pasta alla norma

4    |   
Prep Time:
15 minutes    |   
Cook Time:
25 minutes

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pasta alla norma

I took my own advice this weekend (for once). Just as I suggested you do last week, I made one of the eggplant recipes from Mark Bittman. I chose Pasta alla Norma, a Sicilian classic that I’ve always wanted to try at home. When I saw a fat, pale-purple Chinese eggplant at the farmers’ market on Sunday, I knew the moment was right. You’d think the moment would be right with an Italian eggplant (and you’d be right), but the plumpness of this particular specimen and the ease of frying 3-inch diameter slices versus 6-inch diameter slices appealed to me. You see, frying the eggplant in lots of oil is the key to this dish and smaller slices fit better in one pan (you can cube an Italian eggplant if that’s what you’re using). This is just one of the ways I changed the standard recipe to make my it my own — I also pureed super-sweet cherry tomatoes for the quick sauce, I used basil instead of oregano, and I used a tangy fresh cheese instead of ricotta salata (try fresh ricotta or goat cheese). Sam declared it the best pasta I’ve ever made. Hyperbole? Probably, but take my advice… get an eggplant and try it.


kosher salt
1 lb Chinese eggplant or 1 medium Italian eggplant
extra virgin olive oil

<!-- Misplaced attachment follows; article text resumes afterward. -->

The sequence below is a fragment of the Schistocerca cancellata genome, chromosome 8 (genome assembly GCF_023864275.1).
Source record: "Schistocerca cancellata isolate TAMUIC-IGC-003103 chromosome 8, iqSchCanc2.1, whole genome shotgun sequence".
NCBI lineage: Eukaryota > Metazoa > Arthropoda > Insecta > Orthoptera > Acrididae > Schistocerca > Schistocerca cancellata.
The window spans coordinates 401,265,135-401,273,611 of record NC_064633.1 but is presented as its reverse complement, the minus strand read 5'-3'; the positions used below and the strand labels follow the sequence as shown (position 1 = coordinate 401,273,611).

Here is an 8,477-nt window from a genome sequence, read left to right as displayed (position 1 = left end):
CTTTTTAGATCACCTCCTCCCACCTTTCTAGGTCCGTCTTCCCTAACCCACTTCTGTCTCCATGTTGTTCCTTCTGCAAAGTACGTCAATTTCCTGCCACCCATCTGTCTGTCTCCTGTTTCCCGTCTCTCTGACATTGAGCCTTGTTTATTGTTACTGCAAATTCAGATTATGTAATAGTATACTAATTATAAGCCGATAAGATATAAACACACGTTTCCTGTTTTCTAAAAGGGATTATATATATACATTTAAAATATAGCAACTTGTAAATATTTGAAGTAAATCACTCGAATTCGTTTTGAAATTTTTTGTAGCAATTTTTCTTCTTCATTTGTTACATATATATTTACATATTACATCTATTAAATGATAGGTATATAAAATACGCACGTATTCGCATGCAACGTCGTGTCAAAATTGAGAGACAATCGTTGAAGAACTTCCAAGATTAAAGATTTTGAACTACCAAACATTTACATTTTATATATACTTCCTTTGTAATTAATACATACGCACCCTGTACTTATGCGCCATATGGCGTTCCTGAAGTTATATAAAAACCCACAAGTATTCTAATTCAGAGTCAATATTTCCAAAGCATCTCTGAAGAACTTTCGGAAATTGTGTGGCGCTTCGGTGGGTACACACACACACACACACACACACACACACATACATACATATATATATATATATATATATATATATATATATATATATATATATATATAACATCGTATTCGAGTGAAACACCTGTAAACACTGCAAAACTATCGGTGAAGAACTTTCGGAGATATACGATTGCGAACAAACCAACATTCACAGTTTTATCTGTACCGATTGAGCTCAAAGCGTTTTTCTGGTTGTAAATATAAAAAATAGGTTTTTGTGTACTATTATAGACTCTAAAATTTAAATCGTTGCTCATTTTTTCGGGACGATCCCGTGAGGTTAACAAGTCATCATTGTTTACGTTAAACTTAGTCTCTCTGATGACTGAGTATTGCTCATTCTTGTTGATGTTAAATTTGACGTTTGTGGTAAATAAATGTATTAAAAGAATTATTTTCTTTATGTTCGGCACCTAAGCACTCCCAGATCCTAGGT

1-1/2 pounds ripe cherry tomatoes, stemmed
1 clove garlic
red pepper flakes
12 oz shaped pasta, such as campanelle, penne, or ziti*
10 basil leaves, cut into chiffonade**
4 oz ricotta salata, fresh whole-milk ricotta, or goat cheese


Bring big pot of salted water to boil. Slice the eggplant 1-inch thick (if using Italian, cut into 1-inch cubes). Sprinkle slices with salt. Heat 1/3 cup olive oil in a wide saute pan over medium high heat. Add eggplant and cook until golden brown on one side; if eggplant soaks up too much oil, add more to pan. Flip slices and cook on the other side, then turn them back and forth a few times to evenly brown all over, about 7 minutes total (the eggplant will soak up a lot of oil at first, then give some back to the pan).

While eggplant is cooking, puree the tomatoes in a high-speed blender (such as a Vitamix) or in a food processor. Using a garlic press, squeeze the garlic into the tomato mixture then add a good pinch of red pepper flakes and another of kosher salt; pulse once or twice to blend.

Remove cooked eggplant to a plate; reserve oil in pan (if pab is dry, add 2 tablespoons of oil). Drop pasta into boiling water in pot. Set your timer for the pasta cooking time on the package.

Pour tomato puree into oil in pan (careful, it will sputter). Bring to a boil and let bubble over medium-high heat, stirring often, while pasta is cooking. Two minutes before pasta is done, add eggplant to tomatoes (cut any big slices of eggplant into smaller pieces).

When pasta is done (taste to be sure), drain it then add to the tomatoes and eggplant. Fold pasta and sauce together with a large spoon. Divide among plates, grate ricotta salata over each portion or if using fresh cheese, scatter small blobs of it over each serving. Sprinkle with basil and serve.

* I use 3/4 of a box of pasta to get the right sauce-to-pasta ratio. If it bugs you to leave that pasta behind, use it all.

**chiffonade means stacked, rolled and cut crosswise into shreds.